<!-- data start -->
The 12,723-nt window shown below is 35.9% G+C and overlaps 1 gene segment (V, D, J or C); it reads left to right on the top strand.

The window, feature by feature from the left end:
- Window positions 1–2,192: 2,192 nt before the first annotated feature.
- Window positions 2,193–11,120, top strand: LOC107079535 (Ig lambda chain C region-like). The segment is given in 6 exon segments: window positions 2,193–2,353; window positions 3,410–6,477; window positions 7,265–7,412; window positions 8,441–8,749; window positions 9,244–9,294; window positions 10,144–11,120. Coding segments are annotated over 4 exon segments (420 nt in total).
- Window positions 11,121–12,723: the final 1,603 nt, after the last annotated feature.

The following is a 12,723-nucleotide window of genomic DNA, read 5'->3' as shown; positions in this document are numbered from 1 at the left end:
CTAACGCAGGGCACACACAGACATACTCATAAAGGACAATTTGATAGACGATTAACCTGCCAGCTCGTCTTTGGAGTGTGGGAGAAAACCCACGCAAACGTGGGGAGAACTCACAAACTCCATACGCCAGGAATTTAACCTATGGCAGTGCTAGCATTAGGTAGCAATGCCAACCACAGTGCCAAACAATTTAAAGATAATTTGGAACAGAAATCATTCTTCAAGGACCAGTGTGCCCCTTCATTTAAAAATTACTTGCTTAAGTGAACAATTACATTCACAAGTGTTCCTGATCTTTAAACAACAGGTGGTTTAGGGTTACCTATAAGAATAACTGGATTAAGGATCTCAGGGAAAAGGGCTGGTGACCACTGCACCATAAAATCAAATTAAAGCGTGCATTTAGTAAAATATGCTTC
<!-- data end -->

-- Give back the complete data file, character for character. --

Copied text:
The 12,723-nt window shown below is 35.9% G+C and overlaps 1 gene segment (V, D, J or C); it reads left to right on the top strand.

The window, feature by feature from the left end:
- Window positions 1–2,192: 2,192 nt before the first annotated feature.
- Window positions 2,193–11,120, top strand: LOC107079535 (Ig lambda chain C region-like). The segment is given in 6 exon segments: window positions 2,193–2,353; window positions 3,410–6,477; window positions 7,265–7,412; window positions 8,441–8,749; window positions 9,244–9,294; window positions 10,144–11,120. Coding segments are annotated over 4 exon segments (420 nt in total).
- Window positions 11,121–12,723: the final 1,603 nt, after the last annotated feature.

The following is a 12,723-nucleotide window of genomic DNA, read 5'->3' as shown; positions in this document are numbered from 1 at the left end:
CTAACGCAGGGCACACACAGACATACTCATAAAGGACAATTTGATAGACGATTAACCTGCCAGCTCGTCTTTGGAGTGTGGGAGAAAACCCACGCAAACGTGGGGAGAACTCACAAACTCCATACGCCAGGAATTTAACCTATGGCAGTGCTAGCATTAGGTAGCAATGCCAACCACAGTGCCAAACAATTTAAAGATAATTTGGAACAGAAATCATTCTTCAAGGACCAGTGTGCCCCTTCATTTAAAAATTACTTGCTTAAGTGAACAATTACATTCACAAGTGTTCCTGATCTTTAAACAACAGGTGGTTTAGGGTTACCTATAAGAATAACTGGATTAAGGATCTCAGGGAAAAGGGCTGGTGACCACTGCACCATAAAATCAAATTAAAGCGTGCATTTAGTAAAATATGCTTC